“”In all ways a great novel, a nonstop pleasure brimming with charm, personal wisdom, and philosophic insight.this book more than fulfills the promise of Towles’ stylish debut, Rules of Civility.” – Kirkus Reviews (starred) From the New York Times bestselling author of Rules of Civility–a transporting novel about a man who is ordered to spend the rest of his life inside a luxury hotel With his breakout debut novel, Rules of Civility, Amor Towles established himself as a master of absorbing, sophisticated fiction, bringing late 1930s Manhattan to life with splendid atmosphere and a flawless command of style. Readers and critics were enchanted; as NPR commented, “Towles writes with grace and verve about the mores and manners of a society on the cusp of radical change.” A Gentleman in Moscow immerses us in another elegantly drawn era with the story of Count Alexander Rostov. When, in 1922, he is deemed an unrepentant aristocrat by a Bolshevik tribunal, the count is sentenced to house arrest in the Metropol, a grand hotel across the street from the Kremlin. Rostov, an indomitable man of erudition and wit, has never worked a day in his life, and must now live in an attic room while some of the most tumultuous decades in Russian history are unfolding outside the hotel’s doors. Unexpectedly, his reduced circumstances provide him a doorway into a much larger world of emotional discovery. Brimming with humor, a glittering cast of characters, and one beautifully rendered scene after another, this singular novel casts a spell as it relates the count’s endeavor to gain a deeper understanding of what it means to be a man of purpose”–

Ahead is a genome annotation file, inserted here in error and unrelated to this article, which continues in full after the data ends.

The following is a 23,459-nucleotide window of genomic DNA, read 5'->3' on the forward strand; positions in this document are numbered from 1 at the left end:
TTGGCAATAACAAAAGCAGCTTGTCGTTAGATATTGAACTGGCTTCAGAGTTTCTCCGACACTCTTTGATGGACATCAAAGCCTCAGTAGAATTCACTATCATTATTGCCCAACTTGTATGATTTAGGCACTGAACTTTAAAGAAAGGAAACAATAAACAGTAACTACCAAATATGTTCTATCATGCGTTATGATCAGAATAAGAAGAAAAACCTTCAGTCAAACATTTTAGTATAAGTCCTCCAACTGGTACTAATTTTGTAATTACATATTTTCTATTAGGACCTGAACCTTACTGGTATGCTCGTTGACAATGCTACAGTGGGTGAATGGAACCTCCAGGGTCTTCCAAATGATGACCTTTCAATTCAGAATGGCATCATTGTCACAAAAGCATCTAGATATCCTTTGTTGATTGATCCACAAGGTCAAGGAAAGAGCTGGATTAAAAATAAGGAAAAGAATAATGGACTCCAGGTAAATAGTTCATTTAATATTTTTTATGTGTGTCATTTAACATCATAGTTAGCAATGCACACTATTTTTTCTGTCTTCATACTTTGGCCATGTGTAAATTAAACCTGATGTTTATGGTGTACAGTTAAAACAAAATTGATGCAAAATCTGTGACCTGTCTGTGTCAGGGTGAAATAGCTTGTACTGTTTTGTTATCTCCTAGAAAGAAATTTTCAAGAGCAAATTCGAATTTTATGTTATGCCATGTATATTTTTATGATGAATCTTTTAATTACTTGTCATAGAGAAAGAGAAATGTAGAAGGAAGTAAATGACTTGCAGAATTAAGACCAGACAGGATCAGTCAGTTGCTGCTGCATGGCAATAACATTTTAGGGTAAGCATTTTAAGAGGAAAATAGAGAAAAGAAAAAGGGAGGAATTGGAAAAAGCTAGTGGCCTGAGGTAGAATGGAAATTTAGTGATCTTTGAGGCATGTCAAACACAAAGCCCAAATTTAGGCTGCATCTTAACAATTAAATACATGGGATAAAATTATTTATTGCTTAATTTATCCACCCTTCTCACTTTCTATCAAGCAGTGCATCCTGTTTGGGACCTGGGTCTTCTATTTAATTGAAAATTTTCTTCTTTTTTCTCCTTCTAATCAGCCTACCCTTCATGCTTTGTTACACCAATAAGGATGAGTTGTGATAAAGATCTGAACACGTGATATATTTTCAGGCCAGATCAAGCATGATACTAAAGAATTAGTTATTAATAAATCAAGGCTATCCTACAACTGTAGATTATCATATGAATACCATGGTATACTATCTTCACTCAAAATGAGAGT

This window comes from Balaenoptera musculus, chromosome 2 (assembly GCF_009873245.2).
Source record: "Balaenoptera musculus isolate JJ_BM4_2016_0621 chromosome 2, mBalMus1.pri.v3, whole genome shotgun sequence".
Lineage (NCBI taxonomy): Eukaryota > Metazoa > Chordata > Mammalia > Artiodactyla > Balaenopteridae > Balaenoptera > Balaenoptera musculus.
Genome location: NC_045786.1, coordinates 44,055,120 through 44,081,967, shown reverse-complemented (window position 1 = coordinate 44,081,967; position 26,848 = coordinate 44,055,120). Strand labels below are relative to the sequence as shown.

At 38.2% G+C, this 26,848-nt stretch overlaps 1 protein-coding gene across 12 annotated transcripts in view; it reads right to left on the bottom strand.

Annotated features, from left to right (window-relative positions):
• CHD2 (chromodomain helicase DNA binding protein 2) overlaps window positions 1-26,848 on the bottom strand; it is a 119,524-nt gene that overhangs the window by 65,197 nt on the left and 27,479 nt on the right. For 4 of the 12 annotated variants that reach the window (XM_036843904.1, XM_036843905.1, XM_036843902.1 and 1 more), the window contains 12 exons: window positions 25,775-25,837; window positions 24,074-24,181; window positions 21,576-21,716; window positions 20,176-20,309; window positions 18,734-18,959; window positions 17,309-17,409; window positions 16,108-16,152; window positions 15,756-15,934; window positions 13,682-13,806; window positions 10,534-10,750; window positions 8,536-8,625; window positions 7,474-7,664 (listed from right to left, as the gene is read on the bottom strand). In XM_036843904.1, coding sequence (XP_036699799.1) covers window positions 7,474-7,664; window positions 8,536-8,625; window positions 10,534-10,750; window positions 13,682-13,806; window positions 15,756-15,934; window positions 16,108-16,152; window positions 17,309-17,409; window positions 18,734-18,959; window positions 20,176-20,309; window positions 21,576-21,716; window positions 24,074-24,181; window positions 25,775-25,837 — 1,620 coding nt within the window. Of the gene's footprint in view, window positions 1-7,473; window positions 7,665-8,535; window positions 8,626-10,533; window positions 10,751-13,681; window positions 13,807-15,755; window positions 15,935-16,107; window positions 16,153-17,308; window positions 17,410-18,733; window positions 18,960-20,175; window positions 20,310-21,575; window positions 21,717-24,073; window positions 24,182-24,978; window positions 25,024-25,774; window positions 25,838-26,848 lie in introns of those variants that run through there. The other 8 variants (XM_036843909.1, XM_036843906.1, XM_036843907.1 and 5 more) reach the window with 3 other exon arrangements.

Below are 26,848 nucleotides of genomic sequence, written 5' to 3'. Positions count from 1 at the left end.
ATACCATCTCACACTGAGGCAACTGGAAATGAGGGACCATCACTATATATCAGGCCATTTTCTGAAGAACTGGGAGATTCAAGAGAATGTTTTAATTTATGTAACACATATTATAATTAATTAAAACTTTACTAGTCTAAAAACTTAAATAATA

Eve in Hollywood
by Amor Towles

The further adventures of Eve Ross, best friend of Katey Kontent in Rules of Civility, the New York Times bestselling novel by Amor Towles